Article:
Metadata by definition is "data about data", basically adding more intelligence to data and establishing better relation between pieces of information. Metadata is usually created either by professional taxonomy experts or content authors. First method is very expensive since it involves formal taxonomies and controlled vocabularies. Besides it's even impossible when you have large legacy data which is yet not tagged. Second method overloads the authors with additional tasks and requires an understanding of metadata tags. These approaches are still disconnected with the end users because it does not understand the intent and context of the end user. Though the methods help in searching the relevant information faster and easier through search and taxonomy navigations.
Third form of tagging is called user created collaborative tagging i.e. folksonomies. It is also call community classification of information another aspect of social networking. Google has used an approach of collaborative classification in page ranks using PageRank algorithm. The number of links pointing to a web page allows Google to optimize its search relevance and rank the page appropriately. It is another form of implicit user created collaborative classification of information. Amazon has used customer reviews effectively to add intelligence to catalog, another implicit form of classification.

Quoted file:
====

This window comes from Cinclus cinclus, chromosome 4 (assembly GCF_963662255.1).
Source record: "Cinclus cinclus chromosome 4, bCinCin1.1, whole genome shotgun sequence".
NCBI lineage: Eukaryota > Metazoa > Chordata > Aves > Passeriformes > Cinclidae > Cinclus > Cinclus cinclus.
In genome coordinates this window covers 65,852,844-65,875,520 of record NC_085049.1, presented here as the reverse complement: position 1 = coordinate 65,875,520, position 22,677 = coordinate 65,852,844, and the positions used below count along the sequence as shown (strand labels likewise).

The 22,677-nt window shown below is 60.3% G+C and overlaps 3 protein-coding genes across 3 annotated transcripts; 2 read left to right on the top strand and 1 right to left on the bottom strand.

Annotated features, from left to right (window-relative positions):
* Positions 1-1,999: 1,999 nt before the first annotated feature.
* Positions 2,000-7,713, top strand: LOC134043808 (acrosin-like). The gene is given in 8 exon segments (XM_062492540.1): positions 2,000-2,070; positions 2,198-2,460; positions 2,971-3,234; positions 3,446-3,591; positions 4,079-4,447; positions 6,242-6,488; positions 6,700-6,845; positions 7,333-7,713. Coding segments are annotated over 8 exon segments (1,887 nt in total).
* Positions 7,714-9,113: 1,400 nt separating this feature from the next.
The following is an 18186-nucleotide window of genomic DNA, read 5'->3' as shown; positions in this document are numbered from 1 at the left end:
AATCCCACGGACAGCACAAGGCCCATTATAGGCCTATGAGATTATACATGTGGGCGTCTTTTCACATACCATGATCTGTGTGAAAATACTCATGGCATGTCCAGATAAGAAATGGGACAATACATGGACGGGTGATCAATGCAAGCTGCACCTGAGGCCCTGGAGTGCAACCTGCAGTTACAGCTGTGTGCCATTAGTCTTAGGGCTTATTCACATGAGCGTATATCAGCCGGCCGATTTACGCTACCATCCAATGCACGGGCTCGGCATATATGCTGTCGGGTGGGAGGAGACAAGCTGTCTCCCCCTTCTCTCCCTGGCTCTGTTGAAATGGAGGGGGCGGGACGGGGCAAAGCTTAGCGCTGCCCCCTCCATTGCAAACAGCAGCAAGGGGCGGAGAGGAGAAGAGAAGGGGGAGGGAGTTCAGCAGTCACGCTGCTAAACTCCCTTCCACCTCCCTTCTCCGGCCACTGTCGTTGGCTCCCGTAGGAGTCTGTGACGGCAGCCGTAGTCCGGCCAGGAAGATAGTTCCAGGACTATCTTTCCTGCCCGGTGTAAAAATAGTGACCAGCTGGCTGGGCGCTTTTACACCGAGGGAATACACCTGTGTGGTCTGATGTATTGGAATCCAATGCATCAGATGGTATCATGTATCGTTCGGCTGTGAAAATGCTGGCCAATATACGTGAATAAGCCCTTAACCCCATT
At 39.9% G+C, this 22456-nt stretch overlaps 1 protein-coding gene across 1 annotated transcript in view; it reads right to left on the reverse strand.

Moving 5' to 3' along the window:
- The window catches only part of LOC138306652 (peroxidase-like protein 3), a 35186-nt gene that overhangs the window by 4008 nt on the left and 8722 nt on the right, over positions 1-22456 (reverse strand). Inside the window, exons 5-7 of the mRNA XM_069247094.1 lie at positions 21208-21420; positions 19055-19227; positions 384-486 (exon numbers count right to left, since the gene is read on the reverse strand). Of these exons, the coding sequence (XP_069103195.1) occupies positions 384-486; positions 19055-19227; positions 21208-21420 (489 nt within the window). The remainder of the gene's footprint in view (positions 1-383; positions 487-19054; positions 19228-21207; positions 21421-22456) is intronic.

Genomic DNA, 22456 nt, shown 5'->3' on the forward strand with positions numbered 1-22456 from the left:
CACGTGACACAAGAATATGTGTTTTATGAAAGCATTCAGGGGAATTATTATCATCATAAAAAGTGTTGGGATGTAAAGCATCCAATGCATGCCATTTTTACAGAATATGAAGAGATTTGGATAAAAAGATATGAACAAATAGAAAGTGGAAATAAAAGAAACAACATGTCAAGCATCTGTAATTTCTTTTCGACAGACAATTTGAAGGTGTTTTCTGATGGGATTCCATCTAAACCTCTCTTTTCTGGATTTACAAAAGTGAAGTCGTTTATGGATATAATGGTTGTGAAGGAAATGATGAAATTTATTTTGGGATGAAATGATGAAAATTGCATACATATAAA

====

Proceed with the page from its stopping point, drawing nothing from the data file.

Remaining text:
Social Bookmarking employs explicit form of user created collaborative tagging. Sites like Del.icio.us, Digg, StumbleUpon etc. provides ability to bookmark your urls or sites and create additional tags to the urls. These tags are created by end user in context with the intent and usefulness of the site. They also allow users to describe and organize content with any vocabulary they choose. It is completely disconnected with the owner and author of the information. In addition to automatically generated chronological ordering of bookmarks saved to the system, the tags are used to navigate the bookmarks within a user’s collection. Additionally, these tags are also used to collocate bookmarks across the entire system, so for example, looking at the page http://del.icio.us/tag/web2.0 will show all bookmarks that are tagged with “web2.0” by any user. Functionality of these social bookmarking sites varies from one another but the basic idea is the same, ability to tag the urls and be able to share across the system.
Although folksonomy is not a controlled vocabulary, and does have limitations, there have lot of advantages that bring lot of value in sharing, collaboration and social networking.